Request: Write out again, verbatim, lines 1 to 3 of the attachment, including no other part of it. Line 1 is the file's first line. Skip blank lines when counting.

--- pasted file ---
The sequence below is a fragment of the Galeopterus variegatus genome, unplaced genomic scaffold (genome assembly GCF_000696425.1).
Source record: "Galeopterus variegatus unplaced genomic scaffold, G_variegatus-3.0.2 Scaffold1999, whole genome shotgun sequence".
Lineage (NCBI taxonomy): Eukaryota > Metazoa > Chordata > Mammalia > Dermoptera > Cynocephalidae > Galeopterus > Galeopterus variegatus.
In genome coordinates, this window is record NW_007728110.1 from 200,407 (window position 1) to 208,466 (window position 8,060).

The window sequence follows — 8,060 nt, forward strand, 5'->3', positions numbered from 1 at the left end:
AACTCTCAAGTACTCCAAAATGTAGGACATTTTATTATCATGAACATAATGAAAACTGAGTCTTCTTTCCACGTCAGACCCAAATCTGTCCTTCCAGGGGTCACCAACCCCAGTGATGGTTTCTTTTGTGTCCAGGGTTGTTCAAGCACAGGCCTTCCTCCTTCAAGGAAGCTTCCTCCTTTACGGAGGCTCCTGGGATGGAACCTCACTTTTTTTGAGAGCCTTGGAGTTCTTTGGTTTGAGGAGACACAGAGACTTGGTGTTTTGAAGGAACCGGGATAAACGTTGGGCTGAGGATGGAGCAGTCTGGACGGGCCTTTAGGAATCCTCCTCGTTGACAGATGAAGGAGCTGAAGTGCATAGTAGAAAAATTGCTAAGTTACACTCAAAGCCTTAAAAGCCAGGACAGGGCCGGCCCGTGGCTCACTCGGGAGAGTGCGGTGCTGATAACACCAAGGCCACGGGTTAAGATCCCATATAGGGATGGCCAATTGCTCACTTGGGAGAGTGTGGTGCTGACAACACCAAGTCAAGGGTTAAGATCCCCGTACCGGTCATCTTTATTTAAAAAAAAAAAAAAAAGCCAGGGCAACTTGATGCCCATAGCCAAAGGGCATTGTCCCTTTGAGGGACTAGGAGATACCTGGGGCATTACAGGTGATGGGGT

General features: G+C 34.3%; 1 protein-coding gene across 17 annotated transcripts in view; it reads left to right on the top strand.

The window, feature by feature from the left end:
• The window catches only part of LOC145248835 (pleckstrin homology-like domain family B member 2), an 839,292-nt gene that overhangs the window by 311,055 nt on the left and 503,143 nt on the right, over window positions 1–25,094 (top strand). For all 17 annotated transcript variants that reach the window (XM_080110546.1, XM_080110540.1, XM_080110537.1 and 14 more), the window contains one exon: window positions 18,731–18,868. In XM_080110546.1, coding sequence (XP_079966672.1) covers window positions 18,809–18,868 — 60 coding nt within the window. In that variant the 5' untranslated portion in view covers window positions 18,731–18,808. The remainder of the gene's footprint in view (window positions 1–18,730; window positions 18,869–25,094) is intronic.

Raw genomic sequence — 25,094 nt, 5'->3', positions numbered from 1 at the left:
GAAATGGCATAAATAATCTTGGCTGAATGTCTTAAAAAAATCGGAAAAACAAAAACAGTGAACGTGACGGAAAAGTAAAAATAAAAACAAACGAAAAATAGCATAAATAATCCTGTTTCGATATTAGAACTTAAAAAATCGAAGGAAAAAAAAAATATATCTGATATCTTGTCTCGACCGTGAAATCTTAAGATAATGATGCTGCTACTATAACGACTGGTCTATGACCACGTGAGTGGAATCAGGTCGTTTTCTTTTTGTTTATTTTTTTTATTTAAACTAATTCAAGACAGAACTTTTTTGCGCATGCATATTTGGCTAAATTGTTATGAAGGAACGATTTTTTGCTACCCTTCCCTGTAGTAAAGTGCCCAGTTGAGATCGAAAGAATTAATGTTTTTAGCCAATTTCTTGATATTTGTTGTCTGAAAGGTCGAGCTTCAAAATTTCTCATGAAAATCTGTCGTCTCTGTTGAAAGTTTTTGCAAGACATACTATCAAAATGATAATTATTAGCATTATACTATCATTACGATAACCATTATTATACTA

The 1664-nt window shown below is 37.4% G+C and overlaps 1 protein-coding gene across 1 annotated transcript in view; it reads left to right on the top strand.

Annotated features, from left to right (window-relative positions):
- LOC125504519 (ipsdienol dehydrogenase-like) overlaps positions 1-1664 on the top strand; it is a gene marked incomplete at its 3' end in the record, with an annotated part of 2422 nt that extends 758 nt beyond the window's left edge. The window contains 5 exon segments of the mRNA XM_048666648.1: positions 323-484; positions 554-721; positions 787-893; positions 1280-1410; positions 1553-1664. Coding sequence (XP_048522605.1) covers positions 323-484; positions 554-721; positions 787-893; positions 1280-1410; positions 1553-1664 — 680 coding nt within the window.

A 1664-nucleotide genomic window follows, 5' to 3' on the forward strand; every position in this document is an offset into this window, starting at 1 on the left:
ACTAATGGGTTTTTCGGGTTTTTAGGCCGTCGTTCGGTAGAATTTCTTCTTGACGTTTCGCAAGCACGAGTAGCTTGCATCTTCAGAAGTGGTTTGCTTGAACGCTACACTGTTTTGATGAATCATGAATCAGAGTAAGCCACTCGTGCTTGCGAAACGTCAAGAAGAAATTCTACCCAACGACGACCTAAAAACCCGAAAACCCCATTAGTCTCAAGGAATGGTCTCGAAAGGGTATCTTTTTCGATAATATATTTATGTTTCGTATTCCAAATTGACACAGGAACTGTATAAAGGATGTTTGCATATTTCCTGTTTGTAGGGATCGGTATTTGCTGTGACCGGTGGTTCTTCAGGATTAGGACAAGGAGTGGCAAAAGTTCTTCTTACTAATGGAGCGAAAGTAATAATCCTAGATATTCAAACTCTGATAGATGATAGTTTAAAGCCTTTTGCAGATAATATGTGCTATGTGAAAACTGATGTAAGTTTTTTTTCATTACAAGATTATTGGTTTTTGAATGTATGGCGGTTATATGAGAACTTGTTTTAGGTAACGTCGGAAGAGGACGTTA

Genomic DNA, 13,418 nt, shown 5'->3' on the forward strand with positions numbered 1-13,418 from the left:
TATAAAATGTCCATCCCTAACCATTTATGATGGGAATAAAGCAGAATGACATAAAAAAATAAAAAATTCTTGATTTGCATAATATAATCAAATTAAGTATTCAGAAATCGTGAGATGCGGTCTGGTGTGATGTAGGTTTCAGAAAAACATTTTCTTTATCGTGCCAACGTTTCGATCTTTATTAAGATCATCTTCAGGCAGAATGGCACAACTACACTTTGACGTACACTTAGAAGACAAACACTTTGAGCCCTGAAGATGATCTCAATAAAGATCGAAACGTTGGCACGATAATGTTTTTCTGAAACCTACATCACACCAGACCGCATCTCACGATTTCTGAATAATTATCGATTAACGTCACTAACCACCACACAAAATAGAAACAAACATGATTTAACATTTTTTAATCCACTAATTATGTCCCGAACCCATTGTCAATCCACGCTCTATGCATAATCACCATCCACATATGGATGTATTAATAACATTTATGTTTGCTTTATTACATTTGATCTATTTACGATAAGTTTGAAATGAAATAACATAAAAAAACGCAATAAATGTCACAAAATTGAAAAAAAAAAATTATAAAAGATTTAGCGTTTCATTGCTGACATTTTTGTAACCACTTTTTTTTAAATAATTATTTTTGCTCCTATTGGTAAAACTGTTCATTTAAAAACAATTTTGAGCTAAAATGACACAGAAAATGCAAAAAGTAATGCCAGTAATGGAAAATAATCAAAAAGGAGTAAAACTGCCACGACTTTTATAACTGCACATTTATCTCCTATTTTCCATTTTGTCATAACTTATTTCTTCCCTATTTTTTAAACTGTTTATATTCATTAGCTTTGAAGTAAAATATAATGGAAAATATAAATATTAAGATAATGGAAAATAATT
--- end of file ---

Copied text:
The sequence below is a fragment of the Galeopterus variegatus genome, unplaced genomic scaffold (genome assembly GCF_000696425.1).
Source record: "Galeopterus variegatus unplaced genomic scaffold, G_variegatus-3.0.2 Scaffold1999, whole genome shotgun sequence".
Lineage (NCBI taxonomy): Eukaryota > Metazoa > Chordata > Mammalia > Dermoptera > Cynocephalidae > Galeopterus > Galeopterus variegatus.